Long COVID Is No Joke
I have a mild case. Millions of others have it a lot worse. Here’s what we know about this frustrating condition and how to prevent or treat it.
I had COVID in March 2020. It was what docs call a “moderate” case — I never had to go to the hospital (though it was a near thing), but I was sick in bed for the better part of a month. After that, it didn’t take me any longer to recover than it usually does after a respiratory illness that really knocks me out.
Except for one thing.
Ever since then, my ears have been ringing. Loudly. I can hear it over quiet music. I can tell that the ringing is two different pitches — lower in my right ear, higher in my left. If I have a headache coming on, the ringing pulses with a sound that reminds me of sci-fi weapons from old Doctor Who shows.
What is LONG COVID?
What I have is called tinnitus (pronounced TIN-ih-tuhs). It’s one of the least common (and weirdest) symptoms of Long COVID - defined as one or more of a set of health problems that COVID patients continue to suffer at least four weeks after having been infected. Most commonly, Long COVID patients have fatigue and “brain fog,” a disorder that affects what’s called “executive function”: people’s ability to focus, block out distractions, and hold onto information. Other typical symptoms on the American Medical Association’s list for Long COVID are “insomnia, changes in smell and taste, shortness of breath, chest pain, palpitations, dizziness, depression, and anxiety,” and those are only the typical ones.
So what causes Long COVID? And how can you avoid getting it?
At this point, nobody can answer the first question with complete certainty, but scientists are investigating three leading possibilities:
Ongoing inflammation: The body just keeps attacking and attacking, even though it’s already won the battle against the virus.
The virus itself: Maybe it’s hiding in the body and continuing to cause issues.
Blood clots: We know that COVID causes them, and that the virus also causes all kinds of problems with the lining of our blood vessels. Maybe it’s also leaving microscopic clots behind that are messing us up.
The final answer could be any or all of the above.
As for avoiding Long COVID, short of not getting infected at all (or for most of us, not getting infected again), your best bet is vaccination. The CDC currently estimates that a little fewer than one in five people who get the virus will have Long COVID symptoms a month after being infected, dropping to about one in fifty at three months after infection. The best research we have so far indicates that being vaccinated cuts that risk in half. Not perfect, but significantly better than nothing.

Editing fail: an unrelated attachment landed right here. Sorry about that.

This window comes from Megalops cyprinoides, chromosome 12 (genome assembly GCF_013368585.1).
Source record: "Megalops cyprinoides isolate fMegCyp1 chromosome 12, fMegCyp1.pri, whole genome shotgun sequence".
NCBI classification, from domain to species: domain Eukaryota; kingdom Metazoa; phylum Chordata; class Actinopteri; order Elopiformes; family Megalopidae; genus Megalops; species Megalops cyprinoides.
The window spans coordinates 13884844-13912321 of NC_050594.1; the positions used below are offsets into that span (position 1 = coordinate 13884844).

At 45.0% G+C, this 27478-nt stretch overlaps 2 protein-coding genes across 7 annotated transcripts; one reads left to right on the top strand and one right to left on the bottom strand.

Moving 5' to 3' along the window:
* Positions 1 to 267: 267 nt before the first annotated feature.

What about treatment?
Well, until we know exactly what causes the problem, it’s difficult to know how to fight it. Most Long COVID treatments these days focus on managing the symptoms. Meanwhile, researchers around the world are working to figure out which of the various approaches work best.
If you do have Long COVID and are looking for treatment, be careful - this is the kind of situation where snake-oil salesmen thrive. Check with your health-care provider before starting anything. They may not know whether it will work, but at least they’ll be able to tell you if it’s likely to be harmful or interact badly with something else you’re taking.
As long-haulers go, I’m super lucky. My tinnitus is annoying, but I can drown it out with music or white noise that’s just loud enough, and it doesn’t keep me from doing anything I want or need to do. Millions of people in this country alone have it much worse: In June 2022, a report by the Brookings Institution estimated that roughly 1.6 million people in the US were out of work because of Long COVID.
I’m now vaccinated and boosted — including the anti-Omicron BA.5 booster — so I’m hoping that the next time I encounter the virus, the odds will be in my favor. If you aren’t up to date on your vaccines yet, now’s the time to get that done. Believe me, when it comes to avoiding Long COVID, you want as much protection as you can get.